Bragg said she instructed Charlunda's sister to bang on the windows and doors to try to rouse David before emergency medical help arrived. It worked. He was confused, but David came to the door, and they waited together.
"He was in pretty rough shape," Bragg said.
Using FaceTime, Bragg was able to virtually see what was happening and communicate with the emergency medical response team who took David to Beaumont Hospital in Wayne, where doctors told him that he had double pneumonia and kidney failure, he said. His oxygen levels were dangerously low, too.
"I'm convinced that if we had not intervened on that Sunday, when they both went to the hospital, they would have died in their home alone," Bragg said.
Fear and prayer before the ventilator
In a hospital bed about 10 miles away, Charlunda was struggling.
Just three days after Charlunda was hospitalized, she called Bragg to tell her it had become so hard to breathe, she felt ready to be put on a ventilator. She asked her sister-in-law to help her understand what to expect.
"She said she felt like a fish out of water," Bragg recalled. "So I said, 'Let me call Dave.'"
David was still in the hospital about 20 minutes away, also growing weaker.
"... There was such a sense of urgency because she was decompensating so fast. So, the three of us were on the phone together. We prayed. We read Scripture. David told her to be of good courage," Bragg said. "And the interesting thing about it is David was so sick he does not clearly remember this conversation at all. But, again, the use of technology has allowed us to be connected, even though we were far apart."
It was Wednesday, March 25.
David said that even though his own memory of what happened is spotty, he won't ever forget thinking about the statistics he'd read about people with COVID-19 who need to go on a ventilator: Most don't survive.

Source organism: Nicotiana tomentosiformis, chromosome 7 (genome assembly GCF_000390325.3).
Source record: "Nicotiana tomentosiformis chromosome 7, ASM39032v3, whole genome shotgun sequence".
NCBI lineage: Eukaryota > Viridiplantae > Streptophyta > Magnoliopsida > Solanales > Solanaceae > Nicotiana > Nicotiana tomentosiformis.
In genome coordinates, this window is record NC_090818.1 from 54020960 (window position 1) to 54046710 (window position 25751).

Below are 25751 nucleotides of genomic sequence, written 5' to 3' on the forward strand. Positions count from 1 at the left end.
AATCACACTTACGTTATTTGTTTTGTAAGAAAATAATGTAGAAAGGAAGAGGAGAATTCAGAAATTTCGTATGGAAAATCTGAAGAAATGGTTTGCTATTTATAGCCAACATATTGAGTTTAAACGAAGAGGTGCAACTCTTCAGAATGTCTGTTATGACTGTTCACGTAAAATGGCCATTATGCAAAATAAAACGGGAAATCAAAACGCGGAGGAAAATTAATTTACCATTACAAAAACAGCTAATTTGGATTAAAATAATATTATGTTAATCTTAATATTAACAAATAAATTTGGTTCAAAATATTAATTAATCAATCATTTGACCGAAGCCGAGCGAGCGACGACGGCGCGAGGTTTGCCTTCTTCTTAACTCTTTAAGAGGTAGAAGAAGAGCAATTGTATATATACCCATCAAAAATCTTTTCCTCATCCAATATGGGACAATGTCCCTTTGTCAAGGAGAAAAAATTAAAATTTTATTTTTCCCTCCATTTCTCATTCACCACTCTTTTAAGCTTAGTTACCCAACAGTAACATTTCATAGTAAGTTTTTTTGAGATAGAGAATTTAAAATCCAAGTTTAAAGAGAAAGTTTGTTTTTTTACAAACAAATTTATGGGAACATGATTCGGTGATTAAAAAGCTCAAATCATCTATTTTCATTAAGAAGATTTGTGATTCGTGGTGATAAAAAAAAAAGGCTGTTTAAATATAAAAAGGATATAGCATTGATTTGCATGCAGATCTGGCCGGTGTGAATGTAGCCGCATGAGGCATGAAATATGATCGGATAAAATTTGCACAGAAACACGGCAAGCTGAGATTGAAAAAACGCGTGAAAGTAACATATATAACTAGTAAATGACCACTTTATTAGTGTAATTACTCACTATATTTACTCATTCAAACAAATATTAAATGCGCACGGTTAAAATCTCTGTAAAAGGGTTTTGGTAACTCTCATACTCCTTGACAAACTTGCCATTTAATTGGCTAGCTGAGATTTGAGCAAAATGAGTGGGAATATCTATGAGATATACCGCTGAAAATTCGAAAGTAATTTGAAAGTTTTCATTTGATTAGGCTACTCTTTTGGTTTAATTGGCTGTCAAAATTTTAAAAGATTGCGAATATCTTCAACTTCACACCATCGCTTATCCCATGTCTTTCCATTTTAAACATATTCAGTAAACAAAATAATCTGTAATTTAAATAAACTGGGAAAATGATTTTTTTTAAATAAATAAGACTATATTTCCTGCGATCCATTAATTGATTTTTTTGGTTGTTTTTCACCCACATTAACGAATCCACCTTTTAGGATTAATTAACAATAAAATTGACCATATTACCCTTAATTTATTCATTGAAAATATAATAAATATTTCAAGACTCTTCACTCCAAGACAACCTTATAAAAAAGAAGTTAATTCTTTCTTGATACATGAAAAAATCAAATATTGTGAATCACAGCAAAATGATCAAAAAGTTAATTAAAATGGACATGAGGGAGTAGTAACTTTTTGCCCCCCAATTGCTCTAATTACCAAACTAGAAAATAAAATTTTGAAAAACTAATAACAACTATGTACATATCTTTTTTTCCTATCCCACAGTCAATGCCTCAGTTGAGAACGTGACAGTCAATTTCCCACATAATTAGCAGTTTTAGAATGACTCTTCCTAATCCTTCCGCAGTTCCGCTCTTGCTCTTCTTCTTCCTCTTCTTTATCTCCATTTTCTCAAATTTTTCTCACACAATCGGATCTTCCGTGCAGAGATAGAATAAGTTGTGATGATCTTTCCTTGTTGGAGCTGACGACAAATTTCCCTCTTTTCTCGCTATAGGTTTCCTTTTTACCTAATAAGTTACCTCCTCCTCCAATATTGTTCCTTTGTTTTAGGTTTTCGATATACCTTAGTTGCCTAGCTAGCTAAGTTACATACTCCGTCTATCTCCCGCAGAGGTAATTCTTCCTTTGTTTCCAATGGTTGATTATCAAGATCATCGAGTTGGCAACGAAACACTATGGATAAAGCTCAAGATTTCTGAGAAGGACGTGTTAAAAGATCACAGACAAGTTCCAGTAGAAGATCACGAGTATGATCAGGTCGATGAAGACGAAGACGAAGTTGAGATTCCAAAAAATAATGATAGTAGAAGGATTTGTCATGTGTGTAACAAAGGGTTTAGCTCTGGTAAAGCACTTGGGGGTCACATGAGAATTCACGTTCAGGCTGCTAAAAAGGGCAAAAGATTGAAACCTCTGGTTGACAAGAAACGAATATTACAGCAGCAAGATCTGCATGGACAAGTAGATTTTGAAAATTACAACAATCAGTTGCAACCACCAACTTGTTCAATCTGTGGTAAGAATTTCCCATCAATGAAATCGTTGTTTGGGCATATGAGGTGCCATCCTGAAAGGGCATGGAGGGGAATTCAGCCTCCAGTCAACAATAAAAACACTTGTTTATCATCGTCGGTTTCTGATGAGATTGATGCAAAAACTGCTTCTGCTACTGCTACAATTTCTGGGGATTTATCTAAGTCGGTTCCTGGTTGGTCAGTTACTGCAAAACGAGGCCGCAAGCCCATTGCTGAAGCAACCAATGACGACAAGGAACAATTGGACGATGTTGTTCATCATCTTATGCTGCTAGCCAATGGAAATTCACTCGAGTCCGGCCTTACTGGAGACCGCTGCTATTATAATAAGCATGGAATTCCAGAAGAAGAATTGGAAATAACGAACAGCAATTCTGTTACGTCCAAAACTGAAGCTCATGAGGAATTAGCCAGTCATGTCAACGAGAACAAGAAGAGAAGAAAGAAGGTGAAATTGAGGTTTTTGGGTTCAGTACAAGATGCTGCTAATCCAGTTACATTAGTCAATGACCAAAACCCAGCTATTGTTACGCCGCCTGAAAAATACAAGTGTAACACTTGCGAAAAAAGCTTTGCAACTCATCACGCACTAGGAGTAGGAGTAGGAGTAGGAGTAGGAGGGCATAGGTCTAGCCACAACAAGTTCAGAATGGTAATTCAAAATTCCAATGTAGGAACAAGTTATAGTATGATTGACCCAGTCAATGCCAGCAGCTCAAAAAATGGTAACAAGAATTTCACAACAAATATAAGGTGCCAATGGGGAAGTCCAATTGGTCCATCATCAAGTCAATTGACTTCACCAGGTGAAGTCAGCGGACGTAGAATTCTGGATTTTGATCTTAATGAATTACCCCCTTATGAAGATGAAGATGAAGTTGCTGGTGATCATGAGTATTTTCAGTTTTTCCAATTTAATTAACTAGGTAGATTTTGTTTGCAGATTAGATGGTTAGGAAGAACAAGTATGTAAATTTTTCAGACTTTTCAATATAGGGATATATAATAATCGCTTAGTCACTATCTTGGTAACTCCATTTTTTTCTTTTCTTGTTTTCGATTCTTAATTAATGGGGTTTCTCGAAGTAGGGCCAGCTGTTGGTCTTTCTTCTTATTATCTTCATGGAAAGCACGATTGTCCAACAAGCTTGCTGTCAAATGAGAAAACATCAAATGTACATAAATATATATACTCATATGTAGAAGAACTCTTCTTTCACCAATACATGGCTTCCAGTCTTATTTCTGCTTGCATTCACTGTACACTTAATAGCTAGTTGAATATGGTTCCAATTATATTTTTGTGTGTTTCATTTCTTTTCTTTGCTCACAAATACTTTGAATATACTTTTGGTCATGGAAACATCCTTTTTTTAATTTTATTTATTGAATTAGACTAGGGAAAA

"When my sister told me that they were putting her on the vent, man, I didn't think I would be able to manage life without her. It was just, it was so hard," David said. He told Bragg about their life insurance policies and advance directives in case they didn't make it out of the hospital alive.
"I remember seeing on the news that once you get on the vent, you've got a 20% chance to survive. I said, 'Well, those aren't good odds.' But I remember saying to myself, my wife is a fighter."
For 16 days after that, Charlunda lay in her hospital bed as a ventilator did the work of breathing while the virus ravaged her body. Though she was sedated, the staff at Beaumont got her sister on the phone, and held it to her ear while her sister spoke so Charlunda would know that her loved ones were nearby.
"The next thing I remember is waking up in ICU intubated," Charlunda said. "I don't remember getting in trouble. I don't remember getting to the point where I needed to be intubated. But I just remember waking up in the ICU, restrained, of course, so I wouldn't pull the tubes out.
"It was kind of scary. I thought maybe I was intubated for two days. Come to find out ... it was 16 days total."